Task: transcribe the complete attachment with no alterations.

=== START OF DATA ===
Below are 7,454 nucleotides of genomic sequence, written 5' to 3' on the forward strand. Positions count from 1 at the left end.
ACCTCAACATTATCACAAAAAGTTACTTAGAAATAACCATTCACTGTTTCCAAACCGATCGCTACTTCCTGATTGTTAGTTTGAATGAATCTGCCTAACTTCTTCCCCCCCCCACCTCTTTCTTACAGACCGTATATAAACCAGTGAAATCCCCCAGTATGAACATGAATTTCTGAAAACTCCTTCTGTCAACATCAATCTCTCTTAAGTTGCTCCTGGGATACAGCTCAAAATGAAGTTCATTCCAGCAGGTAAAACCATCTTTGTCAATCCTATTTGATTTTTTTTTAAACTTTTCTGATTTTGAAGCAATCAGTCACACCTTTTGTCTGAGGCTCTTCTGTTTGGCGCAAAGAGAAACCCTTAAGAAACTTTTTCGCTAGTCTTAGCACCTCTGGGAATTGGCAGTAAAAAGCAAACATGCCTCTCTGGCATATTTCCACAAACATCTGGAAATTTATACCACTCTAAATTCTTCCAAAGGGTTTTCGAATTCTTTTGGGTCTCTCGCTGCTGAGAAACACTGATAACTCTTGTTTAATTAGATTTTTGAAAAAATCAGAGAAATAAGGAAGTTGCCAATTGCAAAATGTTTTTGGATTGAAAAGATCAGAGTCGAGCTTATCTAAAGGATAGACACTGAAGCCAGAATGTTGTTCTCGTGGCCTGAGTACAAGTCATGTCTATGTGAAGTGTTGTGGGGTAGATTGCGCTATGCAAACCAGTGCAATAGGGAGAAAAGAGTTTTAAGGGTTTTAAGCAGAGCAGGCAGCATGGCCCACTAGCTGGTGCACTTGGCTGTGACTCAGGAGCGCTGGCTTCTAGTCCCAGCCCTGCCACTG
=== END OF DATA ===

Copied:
Below are 7,454 nucleotides of genomic sequence, written 5' to 3' on the forward strand. Positions count from 1 at the left end.
ACCTCAACATTATCACAAAAAGTTACTTAGAAATAACCATTCACTGTTTCCAAACCGATCGCTACTTCCTGATTGTTAGTTTGAATGAATCTGCCTAACTTCTTCCCCCCCCCACCTCTTTCTTACAGACCGTATATAAACCAGTGAAATCCCCCAGTATGAACATGAATTTCTGAAAACTCCTTCTGTCAACATCAATCTCTCTTAAGTTGCTCCTGGGATACAGCTCAAAATGAAGTTCATTCCAGCAGGTAAAACCATCTTTGTCAATCCTATTTGATTTTTTTTTAAACTTTTCTGATTTTGAAGCAATCAGTCACACCTTTTGTCTGAGGCTCTTCTGTTTGGCGCAAAGAGAAACCCTTAAGAAACTTTTTCGCTAGTCTTAGCACCTCTGGGAATTGGCAGTAAAAAGCAAACATGCCTCTCTGGCATATTTCCACAAACATCTGGAAATTTATACCACTCTAAATTCTTCCAAAGGGTTTTCGAATTCTTTTGGGTCTCTCGCTGCTGAGAAACACTGATAACTCTTGTTTAATTAGATTTTTGAAAAAATCAGAGAAATAAGGAAGTTGCCAATTGCAAAATGTTTTTGGATTGAAAAGATCAGAGTCGAGCTTATCTAAAGGATAGACACTGAAGCCAGAATGTTGTTCTCGTGGCCTGAGTACAAGTCATGTCTATGTGAAGTGTTGTGGGGTAGATTGCGCTATGCAAACCAGTGCAATAGGGAGAAAAGAGTTTTAAGGGTTTTAAGCAGAGCAGGCAGCATGGCCCACTAGCTGGTGCACTTGGCTGTGACTCAGGAGCGCTGGCTTCTAGTCCCAGCCCTGCCACTG